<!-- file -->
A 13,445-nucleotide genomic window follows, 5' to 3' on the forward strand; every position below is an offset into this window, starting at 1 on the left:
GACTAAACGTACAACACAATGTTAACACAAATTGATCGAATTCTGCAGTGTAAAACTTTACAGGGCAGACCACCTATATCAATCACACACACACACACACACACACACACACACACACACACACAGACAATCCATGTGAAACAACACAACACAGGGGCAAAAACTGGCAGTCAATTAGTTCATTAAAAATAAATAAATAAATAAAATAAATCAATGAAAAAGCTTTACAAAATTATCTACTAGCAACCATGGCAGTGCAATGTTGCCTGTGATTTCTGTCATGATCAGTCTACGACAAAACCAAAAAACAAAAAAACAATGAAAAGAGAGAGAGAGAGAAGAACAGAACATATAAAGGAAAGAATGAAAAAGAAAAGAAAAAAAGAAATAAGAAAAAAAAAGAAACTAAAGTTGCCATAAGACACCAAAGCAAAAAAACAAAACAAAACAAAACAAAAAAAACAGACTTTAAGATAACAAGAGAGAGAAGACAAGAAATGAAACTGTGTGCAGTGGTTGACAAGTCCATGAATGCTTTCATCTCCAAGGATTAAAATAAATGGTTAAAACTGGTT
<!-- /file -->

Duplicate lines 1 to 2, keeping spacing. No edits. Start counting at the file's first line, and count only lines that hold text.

A 13,445-nucleotide genomic window follows, 5' to 3' on the forward strand; every position below is an offset into this window, starting at 1 on the left:
GACTAAACGTACAACACAATGTTAACACAAATTGATCGAATTCTGCAGTGTAAAACTTTACAGGGCAGACCACCTATATCAATCACACACACACACACACACACACACACACACACACACACACAGACAATCCATGTGAAACAACACAACACAGGGGCAAAAACTGGCAGTCAATTAGTTCATTAAAAATAAATAAATAAATAAAATAAATCAATGAAAAAGCTTTACAAAATTATCTACTAGCAACCATGGCAGTGCAATGTTGCCTGTGATTTCTGTCATGATCAGTCTACGACAAAACCAAAAAACAAAAAAACAATGAAAAGAGAGAGAGAGAGAAGAACAGAACATATAAAGGAAAGAATGAAAAAGAAAAGAAAAAAAGAAATAAGAAAAAAAAAGAAACTAAAGTTGCCATAAGACACCAAAGCAAAAAAACAAAACAAAACAAAACAAAAAAAACAGACTTTAAGATAACAAGAGAGAGAAGACAAGAAATGAAACTGTGTGCAGTGGTTGACAAGTCCATGAATGCTTTCATCTCCAAGGATTAAAATAAATGGTTAAAACTGGTT